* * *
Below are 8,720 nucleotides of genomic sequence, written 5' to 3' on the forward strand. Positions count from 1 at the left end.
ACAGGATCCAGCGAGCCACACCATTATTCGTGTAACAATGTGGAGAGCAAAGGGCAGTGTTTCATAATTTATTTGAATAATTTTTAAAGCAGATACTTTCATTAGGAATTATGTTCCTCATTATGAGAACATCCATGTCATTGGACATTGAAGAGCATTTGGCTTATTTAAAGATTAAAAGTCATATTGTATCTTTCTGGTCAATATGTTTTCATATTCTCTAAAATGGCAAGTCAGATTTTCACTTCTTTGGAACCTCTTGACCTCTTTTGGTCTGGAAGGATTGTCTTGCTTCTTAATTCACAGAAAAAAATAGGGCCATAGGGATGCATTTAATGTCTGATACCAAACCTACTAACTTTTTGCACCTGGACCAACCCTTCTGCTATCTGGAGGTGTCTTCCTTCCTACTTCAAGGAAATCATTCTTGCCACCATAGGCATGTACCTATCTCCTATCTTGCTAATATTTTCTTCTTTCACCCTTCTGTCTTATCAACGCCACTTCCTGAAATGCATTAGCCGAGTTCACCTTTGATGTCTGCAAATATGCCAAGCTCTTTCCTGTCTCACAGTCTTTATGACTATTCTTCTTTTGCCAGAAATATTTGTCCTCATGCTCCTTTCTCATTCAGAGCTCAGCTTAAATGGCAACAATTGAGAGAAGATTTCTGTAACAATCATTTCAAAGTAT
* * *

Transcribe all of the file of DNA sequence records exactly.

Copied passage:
Below are 8,720 nucleotides of genomic sequence, written 5' to 3' on the forward strand. Positions count from 1 at the left end.
ACAGGATCCAGCGAGCCACACCATTATTCGTGTAACAATGTGGAGAGCAAAGGGCAGTGTTTCATAATTTATTTGAATAATTTTTAAAGCAGATACTTTCATTAGGAATTATGTTCCTCATTATGAGAACATCCATGTCATTGGACATTGAAGAGCATTTGGCTTATTTAAAGATTAAAAGTCATATTGTATCTTTCTGGTCAATATGTTTTCATATTCTCTAAAATGGCAAGTCAGATTTTCACTTCTTTGGAACCTCTTGACCTCTTTTGGTCTGGAAGGATTGTCTTGCTTCTTAATTCACAGAAAAAAATAGGGCCATAGGGATGCATTTAATGTCTGATACCAAACCTACTAACTTTTTGCACCTGGACCAACCCTTCTGCTATCTGGAGGTGTCTTCCTTCCTACTTCAAGGAAATCATTCTTGCCACCATAGGCATGTACCTATCTCCTATCTTGCTAATATTTTCTTCTTTCACCCTTCTGTCTTATCAACGCCACTTCCTGAAATGCATTAGCCGAGTTCACCTTTGATGTCTGCAAATATGCCAAGCTCTTTCCTGTCTCACAGTCTTTATGACTATTCTTCTTTTGCCAGAAATATTTGTCCTCATGCTCCTTTCTCATTCAGAGCTCAGCTTAAATGGCAACAATTGAGAGAAGATTTCTGTAACAATCATTTCAAAGTAT